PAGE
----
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Announced this morning, Q&A and “expert chat” service Sprouter has found a buyer in fellow Canadian company Postmedia Network. It was back in July that Sprouter founder Sarah Prevette announced that the service would be closing due to lack of revenue. In August, the Sprouter team noted that they wouldn’t be shutting down and that they were in discussions with several parties to continue the service. The amount of the acquisition was not disclosed although the people I’ve spoken with this morning all assume it was very small but were pleased that the service will live on.
Sprouter put together a faq about the aquisition where they note that the acquisition price won’t be disclosed. It looks like the company will be run as a division of Postmedia Network and is looking to hire a business development expert.
They also have provided a description of what Sprouter is, “…where founders get help with their startups. Sprouter allows entrepreneurs to get curated answers to small business questions from people who know what they’re talking about.” The Postmedia network describes their offering as, “the largest publisher by circulation of paid English-language daily newspapers in Canada, representing some of the country’s oldest and best known media brands.”
I am a huge fan of stickers – they seem to be universally accepted and are a great way for a brand to travel across the world. I’ve sent out thousands of CN stickers over the past two years. There is one rule I have for anyone that wants to create stickers…make sure they are die-cut. Regular square or round stickers just don’t make the impression that die-cut stickers make. Have a look at some of the tech celebs wearing CN stickers.
StickerYou is a new Toronto-based startup that allows you to create custom die-cut stickers. The stickers are made on vinyl (an absolute must in my opinion), die-cut, sun-resistant, removable and waterproof. StickerYou has an image library with thousands of images or you can upload your own. StickerYou also has a partnership with Peanuts, Happy Bunny and Mr. Men/Little Miss (remember them?).
Since the sickers can stay outside, you can even create fun bumper stickers for your car. StickerYou sticker sheets cost $7/sheet and ship in just under a week.
What I really like about StickerYou is the ability to customize each sheet. This is a great idea as it allows for sticker testing and sounds like it would be great for kids and for students to customize their trapper keepers.
We first covered Canadian-startup CityFlitz last September. We learned about the car sharing service via the FreshBooks blog. CityFlitz is a car-sharing service offered in Canada. The concept of car sharing, popularized by ZipCar, is based around many people sharing a bank of cars. I use ZipCar about once a week and think it’s a great service as they take care of everything and I just pay for the hours I use the car.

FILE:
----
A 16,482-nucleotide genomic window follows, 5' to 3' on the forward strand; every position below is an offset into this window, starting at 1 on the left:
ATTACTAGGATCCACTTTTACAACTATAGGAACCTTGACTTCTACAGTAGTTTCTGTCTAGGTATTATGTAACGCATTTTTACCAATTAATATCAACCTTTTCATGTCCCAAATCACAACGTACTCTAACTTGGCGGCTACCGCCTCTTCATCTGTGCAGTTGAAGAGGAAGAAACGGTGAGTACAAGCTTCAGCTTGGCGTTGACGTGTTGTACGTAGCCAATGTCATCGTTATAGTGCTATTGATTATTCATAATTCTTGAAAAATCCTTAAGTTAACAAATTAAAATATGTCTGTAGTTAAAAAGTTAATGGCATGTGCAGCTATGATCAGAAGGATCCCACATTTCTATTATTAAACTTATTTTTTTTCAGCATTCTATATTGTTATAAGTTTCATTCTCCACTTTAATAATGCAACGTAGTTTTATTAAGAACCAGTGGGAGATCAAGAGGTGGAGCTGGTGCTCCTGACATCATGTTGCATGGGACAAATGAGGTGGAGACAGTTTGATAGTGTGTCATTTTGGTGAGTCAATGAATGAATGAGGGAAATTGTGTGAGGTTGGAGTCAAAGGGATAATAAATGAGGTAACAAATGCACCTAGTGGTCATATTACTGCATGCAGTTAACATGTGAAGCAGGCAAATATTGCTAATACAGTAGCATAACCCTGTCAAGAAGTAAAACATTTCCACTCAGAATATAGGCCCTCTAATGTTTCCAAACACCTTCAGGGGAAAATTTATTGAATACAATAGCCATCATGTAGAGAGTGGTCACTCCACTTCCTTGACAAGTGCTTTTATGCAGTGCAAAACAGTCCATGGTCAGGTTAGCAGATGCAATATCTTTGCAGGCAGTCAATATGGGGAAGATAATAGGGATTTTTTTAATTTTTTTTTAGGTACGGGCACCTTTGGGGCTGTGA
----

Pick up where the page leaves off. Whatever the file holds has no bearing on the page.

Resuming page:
CityFlitz tried a more involved business model than ZipCar employs. CityFlitz wrapped each of their cars with advertising and then only charged members $1/day to use the car (gas not included). ZipCar has a maximum mileage per rental period while CityFlitz wants you to drive as much as possible so that the advertisements are seen around town. If you drive less than 30km per day with CityFlitz, you are charged a penalty. CityFlitz cars also come with WiFi inside the car which is pretty neat.
We received a couple of emails today about CityFlitz and that their domain name is no longer functional. When we load CityFlitz.com, we are redirected to what appears to be a web hosting provider. I’ve tried to email the company but so far no response. If I receive a response, I will update this post. In my initial review I wondered if the company would be able to sign enough advertisers to support the cars as a going concern.
In July, Esteban reported that CityFlitz was expanding to Montreal. He also noted that advertisers were paying $7,000 a month on average for advertising on the fleet of cars.
One member left a comment on our initial post noting that CityFlitz charged a security deposit of $350 (unsure if it’s CAD or USD) and the member has been unable to receive a refund. There are two additional comments on the CityFlitz Facebook page also regarding the security deposit. You can read the full terms using the Google Cache. Let’s hope this is just a temporary issue.
I like the concept that CityFlitz used and maybe the way to make it work is to charge a minimum fee for the car rentals that equals the bottom-line cost and use the advertising as the profit. I might be willing to drive around in a advertising wrapped ZipCar if I received enough of a discount to make it worthwhile.